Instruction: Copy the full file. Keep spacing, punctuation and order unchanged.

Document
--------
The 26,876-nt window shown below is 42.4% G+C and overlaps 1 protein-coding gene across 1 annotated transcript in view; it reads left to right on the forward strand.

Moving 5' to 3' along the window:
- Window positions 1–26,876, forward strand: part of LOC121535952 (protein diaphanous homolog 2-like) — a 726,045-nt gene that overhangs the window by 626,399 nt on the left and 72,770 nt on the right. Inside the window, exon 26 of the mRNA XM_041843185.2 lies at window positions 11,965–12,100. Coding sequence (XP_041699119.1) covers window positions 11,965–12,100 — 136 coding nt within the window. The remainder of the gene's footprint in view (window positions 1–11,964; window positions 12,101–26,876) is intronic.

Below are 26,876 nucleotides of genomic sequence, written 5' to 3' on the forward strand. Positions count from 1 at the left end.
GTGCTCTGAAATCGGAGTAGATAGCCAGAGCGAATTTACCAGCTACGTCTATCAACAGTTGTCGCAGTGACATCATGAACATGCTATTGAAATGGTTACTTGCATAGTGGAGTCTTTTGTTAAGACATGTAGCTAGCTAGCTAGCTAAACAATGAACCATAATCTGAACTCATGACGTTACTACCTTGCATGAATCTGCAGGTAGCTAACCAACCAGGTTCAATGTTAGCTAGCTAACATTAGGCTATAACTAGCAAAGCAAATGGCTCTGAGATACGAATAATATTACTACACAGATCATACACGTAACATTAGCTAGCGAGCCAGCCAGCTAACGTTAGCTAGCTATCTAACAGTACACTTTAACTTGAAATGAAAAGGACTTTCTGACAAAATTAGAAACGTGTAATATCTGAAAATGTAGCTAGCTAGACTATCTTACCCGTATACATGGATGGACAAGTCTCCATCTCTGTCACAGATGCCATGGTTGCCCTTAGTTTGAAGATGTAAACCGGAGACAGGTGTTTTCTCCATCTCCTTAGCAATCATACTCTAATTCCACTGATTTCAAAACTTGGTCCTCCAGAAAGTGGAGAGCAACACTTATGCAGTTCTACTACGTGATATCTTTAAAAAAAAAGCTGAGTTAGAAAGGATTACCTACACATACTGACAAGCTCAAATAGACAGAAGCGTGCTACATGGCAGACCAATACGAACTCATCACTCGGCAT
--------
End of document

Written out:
The 26,876-nt window shown below is 42.4% G+C and overlaps 1 protein-coding gene across 1 annotated transcript in view; it reads left to right on the forward strand.

Moving 5' to 3' along the window:
- Window positions 1–26,876, forward strand: part of LOC121535952 (protein diaphanous homolog 2-like) — a 726,045-nt gene that overhangs the window by 626,399 nt on the left and 72,770 nt on the right. Inside the window, exon 26 of the mRNA XM_041843185.2 lies at window positions 11,965–12,100. Coding sequence (XP_041699119.1) covers window positions 11,965–12,100 — 136 coding nt within the window. The remainder of the gene's footprint in view (window positions 1–11,964; window positions 12,101–26,876) is intronic.

Below are 26,876 nucleotides of genomic sequence, written 5' to 3' on the forward strand. Positions count from 1 at the left end.
GTGCTCTGAAATCGGAGTAGATAGCCAGAGCGAATTTACCAGCTACGTCTATCAACAGTTGTCGCAGTGACATCATGAACATGCTATTGAAATGGTTACTTGCATAGTGGAGTCTTTTGTTAAGACATGTAGCTAGCTAGCTAGCTAAACAATGAACCATAATCTGAACTCATGACGTTACTACCTTGCATGAATCTGCAGGTAGCTAACCAACCAGGTTCAATGTTAGCTAGCTAACATTAGGCTATAACTAGCAAAGCAAATGGCTCTGAGATACGAATAATATTACTACACAGATCATACACGTAACATTAGCTAGCGAGCCAGCCAGCTAACGTTAGCTAGCTATCTAACAGTACACTTTAACTTGAAATGAAAAGGACTTTCTGACAAAATTAGAAACGTGTAATATCTGAAAATGTAGCTAGCTAGACTATCTTACCCGTATACATGGATGGACAAGTCTCCATCTCTGTCACAGATGCCATGGTTGCCCTTAGTTTGAAGATGTAAACCGGAGACAGGTGTTTTCTCCATCTCCTTAGCAATCATACTCTAATTCCACTGATTTCAAAACTTGGTCCTCCAGAAAGTGGAGAGCAACACTTATGCAGTTCTACTACGTGATATCTTTAAAAAAAAAGCTGAGTTAGAAAGGATTACCTACACATACTGACAAGCTCAAATAGACAGAAGCGTGCTACATGGCAGACCAATACGAACTCATCACTCGGCAT